Omnichannel fulfillment has been increasingly adopted by big-box retailers and other outlets with large brick-and-mortar footprints. Online sales of large bulky items, such as furniture and kitchen appliances, are a rapidly growing segment as shown by the growth of white glove delivery companies such as XPO Logistics. Reliance on these last-mile delivery companies and the physical nature of bulk size items will push omnichannel fulfillment adoption at an increasing rate. -Paul D'Arrigo, Vice President of Information Technology, Spend Management Experts
According to Forrester, e-commerce purchases of furniture are projected to grow at a compound annual rate of about 15 percent from 2014 to 2019. Parcel companies find it difficult to service bigger boxes because they may not fit through their automated sorters or be easily read by high-tech package scanners. In addition, these bulky items often require extra labor for manual handling, increase usage of cargo space and require larger trucks to deliver in residential neighborhoods. Combined, large size items make deliveries unattractive for the likes of FedEx and UPS. As a result, the growth of demand for these bulky products online has been a windfall for better suited logistics companies.
Third-party logistics and white glove delivery service provider XPO reported revenue growth of 5 percent YoY and net income growth of 316.7 percent on Nov. 2, 2017. CEO Bradley Jacobs directly attributed these gains to e-commerce demand for contract logistics. For the 2017 holiday season, XPO announced the opening of 8 new last-mile hubs that will focus on white glove services and delivery of heavy goods purchased online. Last-mile delivery companies are filling a growing service gap that seems to have taken UPS and FedEx by surprise.
FedEx ground has seen a 240 percent increase in oversized packages over the past decade and now account for 11 percent of all volume. To accommodate this growing need FedEx has added new facilities specifically for oversized packages. However, these facilities do not address the common needs of large-item delivery, including delivery to an upstairs room, connecting an appliance to utilities, removal of an old large item, or unboxing to ensure the item arrived intact. Large bulky items that successfully sell online inherently must have price points high enough to justify direct to consumer delivery, whether delivery costs are included in the overall selling price or paid separately by the buyer. Consumers purchasing products with such high price points are going to expect and require white-glove-level services to ensure a successful delivery.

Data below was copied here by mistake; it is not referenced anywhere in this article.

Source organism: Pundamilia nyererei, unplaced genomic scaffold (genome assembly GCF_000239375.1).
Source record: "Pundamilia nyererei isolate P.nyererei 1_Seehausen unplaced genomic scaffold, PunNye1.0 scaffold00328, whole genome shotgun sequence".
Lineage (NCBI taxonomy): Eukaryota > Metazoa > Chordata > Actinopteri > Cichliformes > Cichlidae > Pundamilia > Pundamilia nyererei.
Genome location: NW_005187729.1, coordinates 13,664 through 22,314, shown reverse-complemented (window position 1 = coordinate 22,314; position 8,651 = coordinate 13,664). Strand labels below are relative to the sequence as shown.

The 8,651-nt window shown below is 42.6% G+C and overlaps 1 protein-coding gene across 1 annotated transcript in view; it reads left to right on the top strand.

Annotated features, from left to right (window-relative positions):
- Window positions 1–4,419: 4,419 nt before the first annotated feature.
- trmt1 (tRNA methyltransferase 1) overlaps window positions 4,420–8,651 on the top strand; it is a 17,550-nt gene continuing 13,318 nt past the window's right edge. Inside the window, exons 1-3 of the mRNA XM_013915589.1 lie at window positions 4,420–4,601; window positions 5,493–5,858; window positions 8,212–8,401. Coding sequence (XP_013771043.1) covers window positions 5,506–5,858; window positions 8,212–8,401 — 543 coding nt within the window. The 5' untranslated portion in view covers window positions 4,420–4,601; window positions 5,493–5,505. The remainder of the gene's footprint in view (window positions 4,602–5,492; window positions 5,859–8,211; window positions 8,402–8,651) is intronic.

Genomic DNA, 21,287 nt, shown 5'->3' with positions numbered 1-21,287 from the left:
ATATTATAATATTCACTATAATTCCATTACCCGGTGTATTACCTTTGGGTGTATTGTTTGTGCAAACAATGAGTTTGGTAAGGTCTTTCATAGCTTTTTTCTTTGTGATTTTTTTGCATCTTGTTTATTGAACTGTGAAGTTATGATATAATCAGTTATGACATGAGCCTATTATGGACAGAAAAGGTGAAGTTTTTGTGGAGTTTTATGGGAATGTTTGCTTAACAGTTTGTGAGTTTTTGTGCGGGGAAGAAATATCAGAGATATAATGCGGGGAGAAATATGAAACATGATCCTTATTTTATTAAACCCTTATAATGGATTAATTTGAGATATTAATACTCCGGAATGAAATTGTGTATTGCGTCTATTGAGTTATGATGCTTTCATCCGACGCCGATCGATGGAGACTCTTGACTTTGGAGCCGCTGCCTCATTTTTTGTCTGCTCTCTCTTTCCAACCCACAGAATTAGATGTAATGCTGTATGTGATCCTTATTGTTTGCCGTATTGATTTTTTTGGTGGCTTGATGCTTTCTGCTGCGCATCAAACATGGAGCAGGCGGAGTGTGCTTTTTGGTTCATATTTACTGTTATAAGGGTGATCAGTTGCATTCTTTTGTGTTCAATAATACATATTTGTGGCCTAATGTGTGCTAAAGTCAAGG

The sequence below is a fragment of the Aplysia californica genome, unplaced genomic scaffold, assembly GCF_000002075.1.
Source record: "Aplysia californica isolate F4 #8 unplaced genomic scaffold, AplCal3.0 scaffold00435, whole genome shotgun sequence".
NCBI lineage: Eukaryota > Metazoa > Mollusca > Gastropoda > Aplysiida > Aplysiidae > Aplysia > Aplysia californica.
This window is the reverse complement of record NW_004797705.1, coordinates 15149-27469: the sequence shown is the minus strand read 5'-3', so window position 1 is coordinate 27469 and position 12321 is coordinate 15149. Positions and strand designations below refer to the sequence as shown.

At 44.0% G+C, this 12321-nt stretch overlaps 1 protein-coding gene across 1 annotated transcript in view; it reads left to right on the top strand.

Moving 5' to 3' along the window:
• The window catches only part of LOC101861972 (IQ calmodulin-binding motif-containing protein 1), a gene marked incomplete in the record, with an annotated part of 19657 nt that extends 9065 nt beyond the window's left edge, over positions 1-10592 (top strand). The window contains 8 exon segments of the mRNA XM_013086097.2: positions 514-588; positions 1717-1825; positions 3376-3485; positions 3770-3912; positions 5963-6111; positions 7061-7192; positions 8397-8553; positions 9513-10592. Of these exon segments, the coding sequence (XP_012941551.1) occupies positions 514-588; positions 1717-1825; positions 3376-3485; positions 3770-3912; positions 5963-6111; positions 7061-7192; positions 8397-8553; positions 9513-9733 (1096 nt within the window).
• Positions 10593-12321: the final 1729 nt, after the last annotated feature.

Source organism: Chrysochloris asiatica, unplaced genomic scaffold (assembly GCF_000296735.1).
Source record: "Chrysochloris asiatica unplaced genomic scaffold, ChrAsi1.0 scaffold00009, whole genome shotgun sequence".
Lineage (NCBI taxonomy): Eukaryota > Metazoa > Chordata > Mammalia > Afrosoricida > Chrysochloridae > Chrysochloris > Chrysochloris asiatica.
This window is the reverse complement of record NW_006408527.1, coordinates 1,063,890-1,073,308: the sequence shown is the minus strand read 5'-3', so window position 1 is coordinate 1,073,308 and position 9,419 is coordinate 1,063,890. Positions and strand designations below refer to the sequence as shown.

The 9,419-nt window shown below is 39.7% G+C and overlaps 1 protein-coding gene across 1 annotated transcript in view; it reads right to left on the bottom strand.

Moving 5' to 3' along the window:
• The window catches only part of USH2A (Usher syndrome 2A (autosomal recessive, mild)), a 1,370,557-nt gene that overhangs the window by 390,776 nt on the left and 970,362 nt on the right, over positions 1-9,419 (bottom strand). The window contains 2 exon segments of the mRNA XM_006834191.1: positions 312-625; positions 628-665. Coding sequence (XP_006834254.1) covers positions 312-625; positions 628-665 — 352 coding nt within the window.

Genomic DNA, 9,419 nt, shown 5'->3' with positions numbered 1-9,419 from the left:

Wayfair, an e-commerce-focused furniture retailer, is already taking matters into their own hands. A year ago, all of the last-mile warehouse facilities were run by third parties. Increasing concerns about inconsistent customer service and damaged tables and beds prompted Wayfair to take over half of the facilities, trying to infuse a sense of teamwork and enthusiasm among its workers. Retailers with a footprint of warehouses and storefronts will follow suit and reduce the transit distance of large-item deliveries. The bulkiness of items such as patio furniture and mattresses will provide cost savings that outweigh gains seen from small-item omnichannel fulfillment already practiced by major retailers like Wal-Mart.
Items that years ago were not envisioned to be routinely purchased online are now proving to be some of the highest growth verticals in e-commerce. The lack of service options from major parcel carriers and the physical challenges of large items sets the stage for a highly fertile and competitive environment for logistics providers.
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